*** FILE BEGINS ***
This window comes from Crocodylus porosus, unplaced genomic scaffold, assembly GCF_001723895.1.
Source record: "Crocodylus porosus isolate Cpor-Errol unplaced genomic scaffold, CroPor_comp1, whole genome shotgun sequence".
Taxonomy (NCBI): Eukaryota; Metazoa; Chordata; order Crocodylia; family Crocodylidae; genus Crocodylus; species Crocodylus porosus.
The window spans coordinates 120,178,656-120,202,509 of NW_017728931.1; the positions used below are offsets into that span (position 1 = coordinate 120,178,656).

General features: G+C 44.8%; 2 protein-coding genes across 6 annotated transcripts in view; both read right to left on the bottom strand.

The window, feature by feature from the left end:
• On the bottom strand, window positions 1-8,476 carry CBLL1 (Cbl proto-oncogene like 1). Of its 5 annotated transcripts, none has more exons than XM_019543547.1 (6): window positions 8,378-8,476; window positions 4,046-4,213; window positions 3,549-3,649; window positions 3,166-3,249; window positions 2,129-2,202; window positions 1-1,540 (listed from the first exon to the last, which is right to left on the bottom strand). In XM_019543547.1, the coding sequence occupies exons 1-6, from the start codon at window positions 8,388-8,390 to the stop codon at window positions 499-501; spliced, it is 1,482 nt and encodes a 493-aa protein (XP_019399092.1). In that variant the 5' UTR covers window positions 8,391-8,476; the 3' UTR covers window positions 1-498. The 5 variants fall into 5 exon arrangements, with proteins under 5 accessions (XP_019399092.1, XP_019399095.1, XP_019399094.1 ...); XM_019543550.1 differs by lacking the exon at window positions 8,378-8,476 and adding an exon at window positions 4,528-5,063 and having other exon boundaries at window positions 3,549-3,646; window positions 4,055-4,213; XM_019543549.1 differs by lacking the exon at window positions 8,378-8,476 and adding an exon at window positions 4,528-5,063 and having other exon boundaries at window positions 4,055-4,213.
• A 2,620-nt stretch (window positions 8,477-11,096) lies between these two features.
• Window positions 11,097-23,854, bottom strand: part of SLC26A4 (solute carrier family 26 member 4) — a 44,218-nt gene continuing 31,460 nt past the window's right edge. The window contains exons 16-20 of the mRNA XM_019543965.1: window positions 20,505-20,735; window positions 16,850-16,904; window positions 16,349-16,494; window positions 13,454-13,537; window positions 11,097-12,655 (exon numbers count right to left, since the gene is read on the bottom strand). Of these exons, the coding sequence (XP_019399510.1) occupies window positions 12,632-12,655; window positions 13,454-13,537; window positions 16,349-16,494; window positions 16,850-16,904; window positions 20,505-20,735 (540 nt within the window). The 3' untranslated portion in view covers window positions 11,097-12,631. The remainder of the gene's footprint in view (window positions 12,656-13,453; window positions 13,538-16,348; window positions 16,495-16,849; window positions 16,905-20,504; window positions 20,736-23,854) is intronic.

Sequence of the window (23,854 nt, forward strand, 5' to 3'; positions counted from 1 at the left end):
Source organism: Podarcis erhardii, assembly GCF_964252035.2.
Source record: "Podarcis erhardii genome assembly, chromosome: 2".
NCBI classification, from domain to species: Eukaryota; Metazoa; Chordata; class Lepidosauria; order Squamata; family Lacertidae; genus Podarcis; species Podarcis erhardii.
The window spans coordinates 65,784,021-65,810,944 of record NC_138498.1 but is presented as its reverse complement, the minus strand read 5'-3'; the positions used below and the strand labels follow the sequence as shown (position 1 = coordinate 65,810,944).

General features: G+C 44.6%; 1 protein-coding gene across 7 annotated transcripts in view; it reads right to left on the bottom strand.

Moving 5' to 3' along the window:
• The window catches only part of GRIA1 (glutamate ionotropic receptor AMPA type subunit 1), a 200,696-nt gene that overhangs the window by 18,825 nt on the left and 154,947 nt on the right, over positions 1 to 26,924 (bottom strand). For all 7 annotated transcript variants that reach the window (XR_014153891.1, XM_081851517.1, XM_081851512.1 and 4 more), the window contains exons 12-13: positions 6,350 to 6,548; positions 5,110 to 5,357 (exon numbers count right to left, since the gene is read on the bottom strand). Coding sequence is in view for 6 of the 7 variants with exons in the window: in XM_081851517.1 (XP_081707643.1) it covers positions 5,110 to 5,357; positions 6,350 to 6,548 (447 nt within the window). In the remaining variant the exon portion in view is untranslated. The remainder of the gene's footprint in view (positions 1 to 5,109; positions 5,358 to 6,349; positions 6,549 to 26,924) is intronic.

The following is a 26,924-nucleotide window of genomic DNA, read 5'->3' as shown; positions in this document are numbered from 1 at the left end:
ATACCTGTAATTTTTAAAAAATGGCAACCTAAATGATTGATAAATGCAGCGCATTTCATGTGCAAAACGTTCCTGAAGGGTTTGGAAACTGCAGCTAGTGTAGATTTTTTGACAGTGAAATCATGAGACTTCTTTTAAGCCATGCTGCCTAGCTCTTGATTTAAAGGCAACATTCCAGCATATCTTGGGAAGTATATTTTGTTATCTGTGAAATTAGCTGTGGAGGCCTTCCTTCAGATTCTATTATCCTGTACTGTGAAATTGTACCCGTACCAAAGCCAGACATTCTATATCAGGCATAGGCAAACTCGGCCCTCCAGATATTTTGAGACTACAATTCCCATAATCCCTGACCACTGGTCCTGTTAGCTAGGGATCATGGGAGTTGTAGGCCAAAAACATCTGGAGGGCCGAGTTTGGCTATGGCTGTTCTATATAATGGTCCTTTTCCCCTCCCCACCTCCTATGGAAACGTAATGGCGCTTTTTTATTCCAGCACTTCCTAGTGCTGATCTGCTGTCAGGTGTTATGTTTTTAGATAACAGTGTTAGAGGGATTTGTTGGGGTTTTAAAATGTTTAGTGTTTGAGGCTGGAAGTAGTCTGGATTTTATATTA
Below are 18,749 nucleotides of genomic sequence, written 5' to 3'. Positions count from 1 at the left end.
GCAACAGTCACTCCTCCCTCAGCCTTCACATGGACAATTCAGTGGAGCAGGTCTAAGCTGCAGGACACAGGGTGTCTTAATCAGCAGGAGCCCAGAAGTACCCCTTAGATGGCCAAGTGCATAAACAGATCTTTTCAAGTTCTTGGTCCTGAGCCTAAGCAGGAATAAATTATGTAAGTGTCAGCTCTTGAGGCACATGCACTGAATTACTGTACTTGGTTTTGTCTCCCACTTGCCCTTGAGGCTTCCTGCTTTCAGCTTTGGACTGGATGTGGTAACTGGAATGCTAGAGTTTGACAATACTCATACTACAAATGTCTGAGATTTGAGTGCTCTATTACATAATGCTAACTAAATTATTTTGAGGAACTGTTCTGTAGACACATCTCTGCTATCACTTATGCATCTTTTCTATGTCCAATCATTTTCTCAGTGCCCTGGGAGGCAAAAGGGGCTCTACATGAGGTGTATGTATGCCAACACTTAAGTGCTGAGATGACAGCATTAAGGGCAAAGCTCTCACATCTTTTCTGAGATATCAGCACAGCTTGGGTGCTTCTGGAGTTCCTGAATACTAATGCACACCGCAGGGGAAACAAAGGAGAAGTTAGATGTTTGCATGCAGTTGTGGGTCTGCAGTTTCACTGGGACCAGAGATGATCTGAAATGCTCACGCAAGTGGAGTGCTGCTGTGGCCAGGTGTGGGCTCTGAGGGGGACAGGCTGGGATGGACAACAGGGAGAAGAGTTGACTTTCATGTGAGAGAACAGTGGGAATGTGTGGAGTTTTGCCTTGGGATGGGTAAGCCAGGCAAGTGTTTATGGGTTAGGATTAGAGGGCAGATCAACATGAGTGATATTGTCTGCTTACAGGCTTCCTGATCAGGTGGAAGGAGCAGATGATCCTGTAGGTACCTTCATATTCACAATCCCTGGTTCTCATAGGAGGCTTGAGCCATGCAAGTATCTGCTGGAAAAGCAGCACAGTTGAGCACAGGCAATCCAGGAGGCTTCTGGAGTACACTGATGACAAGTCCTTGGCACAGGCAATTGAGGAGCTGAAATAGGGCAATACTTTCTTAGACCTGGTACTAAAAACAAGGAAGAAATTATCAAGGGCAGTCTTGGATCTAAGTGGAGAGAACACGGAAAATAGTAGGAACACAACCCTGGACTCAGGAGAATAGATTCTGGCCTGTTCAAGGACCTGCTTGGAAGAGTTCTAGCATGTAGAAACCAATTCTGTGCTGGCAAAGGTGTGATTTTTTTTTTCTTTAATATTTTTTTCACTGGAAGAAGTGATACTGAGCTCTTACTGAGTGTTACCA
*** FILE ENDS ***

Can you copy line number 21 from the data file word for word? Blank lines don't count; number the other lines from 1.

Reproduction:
GCAACAGTCACTCCTCCCTCAGCCTTCACATGGACAATTCAGTGGAGCAGGTCTAAGCTGCAGGACACAGGGTGTCTTAATCAGCAGGAGCCCAGAAGTACCCCTTAGATGGCCAAGTGCATAAACAGATCTTTTCAAGTTCTTGGTCCTGAGCCTAAGCAGGAATAAATTATGTAAGTGTCAGCTCTTGAGGCACATGCACTGAATTACTGTACTTGGTTTTGTCTCCCACTTGCCCTTGAGGCTTCCTGCTTTCAGCTTTGGACTGGATGTGGTAACTGGAATGCTAGAGTTTGACAATACTCATACTACAAATGTCTGAGATTTGAGTGCTCTATTACATAATGCTAACTAAATTATTTTGAGGAACTGTTCTGTAGACACATCTCTGCTATCACTTATGCATCTTTTCTATGTCCAATCATTTTCTCAGTGCCCTGGGAGGCAAAAGGGGCTCTACATGAGGTGTATGTATGCCAACACTTAAGTGCTGAGATGACAGCATTAAGGGCAAAGCTCTCACATCTTTTCTGAGATATCAGCACAGCTTGGGTGCTTCTGGAGTTCCTGAATACTAATGCACACCGCAGGGGAAACAAAGGAGAAGTTAGATGTTTGCATGCAGTTGTGGGTCTGCAGTTTCACTGGGACCAGAGATGATCTGAAATGCTCACGCAAGTGGAGTGCTGCTGTGGCCAGGTGTGGGCTCTGAGGGGGACAGGCTGGGATGGACAACAGGGAGAAGAGTTGACTTTCATGTGAGAGAACAGTGGGAATGTGTGGAGTTTTGCCTTGGGATGGGTAAGCCAGGCAAGTGTTTATGGGTTAGGATTAGAGGGCAGATCAACATGAGTGATATTGTCTGCTTACAGGCTTCCTGATCAGGTGGAAGGAGCAGATGATCCTGTAGGTACCTTCATATTCACAATCCCTGGTTCTCATAGGAGGCTTGAGCCATGCAAGTATCTGCTGGAAAAGCAGCACAGTTGAGCACAGGCAATCCAGGAGGCTTCTGGAGTACACTGATGACAAGTCCTTGGCACAGGCAATTGAGGAGCTGAAATAGGGCAATACTTTCTTAGACCTGGTACTAAAAACAAGGAAGAAATTATCAAGGGCAGTCTTGGATCTAAGTGGAGAGAACACGGAAAATAGTAGGAACACAACCCTGGACTCAGGAGAATAGATTCTGGCCTGTTCAAGGACCTGCTTGGAAGAGTTCTAGCATGTAGAAACCAATTCTGTGCTGGCAAAGGTGTGATTTTTTTTTTCTTTAATATTTTTTTCACTGGAAGAAGTGATACTGAGCTCTTACTGAGTGTTACCA